We were all free range kids during World War II. Well, maybe not the rich, but most ordinary folks. Consider my circumstances. We lived on a rural road outside of Schenectady, New York. We had one car, which my father drove to work. My mother couldn’t have driven me anyplace if whe wanted to.
There were no after school sports, shopping sprees at the mall, voice or drama lessons. There were no television sets, video games, home exercise equipment, computers, the Internet, or mobile telephones. We had one radio in the house. We fought on Saturday afternoons over the opera versus the Lone Ranger. For the most part, the radio was controlled by my father.
Most essentials came to us. Dairy trucks brought eggs, butter and milk (although we got our dairy next door from a Norweigan farm couple). Doctors made house calls. Knife sharpeners, pot menders, and truck farmers with fresh grown vegetables drove by once a week. Door to door salesmen peddled a wide range of household goods.
My mother told me that playing outside built character and endurance. She started pushing me out when I was a toddler, dressed for inclement weather in boots and rubberized pants with a coat and hat when it was raining or galoshes and a snow-suite in winter.
I stayed near the front porch, the front yard, the corner garden, but as I grew older I ranged further and explored the uknown until it was familar. The back yard sloped down to a creek ten feet below in a steep ravine, a place to dam up water and chase tad poles. An old barn with a decrepid loft, off limits of course, was a favorite. The apple orchard across the road.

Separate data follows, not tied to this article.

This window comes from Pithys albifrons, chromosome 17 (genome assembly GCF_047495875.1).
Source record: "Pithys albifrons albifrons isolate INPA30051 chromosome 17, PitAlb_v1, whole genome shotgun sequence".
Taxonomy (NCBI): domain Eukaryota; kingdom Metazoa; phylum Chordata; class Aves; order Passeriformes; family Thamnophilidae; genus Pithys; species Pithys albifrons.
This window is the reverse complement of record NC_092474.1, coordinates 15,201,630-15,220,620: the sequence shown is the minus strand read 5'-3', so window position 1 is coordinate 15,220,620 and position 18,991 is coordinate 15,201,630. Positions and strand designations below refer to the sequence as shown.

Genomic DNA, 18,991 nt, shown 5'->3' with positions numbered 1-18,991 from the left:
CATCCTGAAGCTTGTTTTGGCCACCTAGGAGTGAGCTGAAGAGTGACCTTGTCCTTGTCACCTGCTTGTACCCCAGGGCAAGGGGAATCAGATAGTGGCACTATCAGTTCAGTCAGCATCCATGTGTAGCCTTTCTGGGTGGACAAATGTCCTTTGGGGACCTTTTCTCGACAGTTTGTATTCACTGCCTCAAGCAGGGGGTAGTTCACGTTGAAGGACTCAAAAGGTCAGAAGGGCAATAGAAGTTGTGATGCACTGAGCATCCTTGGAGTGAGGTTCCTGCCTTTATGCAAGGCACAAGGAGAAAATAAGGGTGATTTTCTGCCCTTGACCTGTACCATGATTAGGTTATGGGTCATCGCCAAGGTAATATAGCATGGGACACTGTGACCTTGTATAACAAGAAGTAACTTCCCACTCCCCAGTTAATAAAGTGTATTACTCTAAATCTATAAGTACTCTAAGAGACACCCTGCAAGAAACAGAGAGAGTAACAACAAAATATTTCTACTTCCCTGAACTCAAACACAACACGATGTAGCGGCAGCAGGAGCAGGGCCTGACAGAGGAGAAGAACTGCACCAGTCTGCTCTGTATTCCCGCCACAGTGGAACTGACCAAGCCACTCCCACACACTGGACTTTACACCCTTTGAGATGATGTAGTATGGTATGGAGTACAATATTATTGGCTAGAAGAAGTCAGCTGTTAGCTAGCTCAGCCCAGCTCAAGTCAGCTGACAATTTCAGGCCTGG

When I got a bicycle at eight my world quickly expanded. Rosendale Road and the dirt lanes off it led to open fields, woods and sand dunes, a smelly bog with pussy willows and huge frogs, railroad tracks with freight trains that beckoned to unknown places and crushed pennies flat on the tracks.
It was a life with no adult supervision when I was away from home, hours at a time. I learned to fall back on my own resources when I was hurt or bored. I learned to avoid the hobos, talk my way out of being trapped in a culvert. I didn’t have many playmates. My best friends were the cildren of a hardscrabble family about a mile down the road, just past the Grange.
The afternoon Katyhy pulled up her dress to show me how girls were different from boys is still rivited in my mind. She was standing in front of a wood burning stove, bathed in light streaming through the broken screen door, barefoot on curling linoleum speckled with chicken poop. The two kids were about my age. Randy wore blue overalls without a shirt in the summer and Kathy wore a cotton, polka dot dress with nothing underneath. We all became best friends.
We played hard, cowboys and indians or Nazis and resistance fighters. Randy and Kathy were happy to be the Nazis. they had so little chance of being authorities, I suppose. It was my job to out maneuver, out run, and out fight them to achieve some goal. One game sent me home with my first serious concussion and a bloody nose.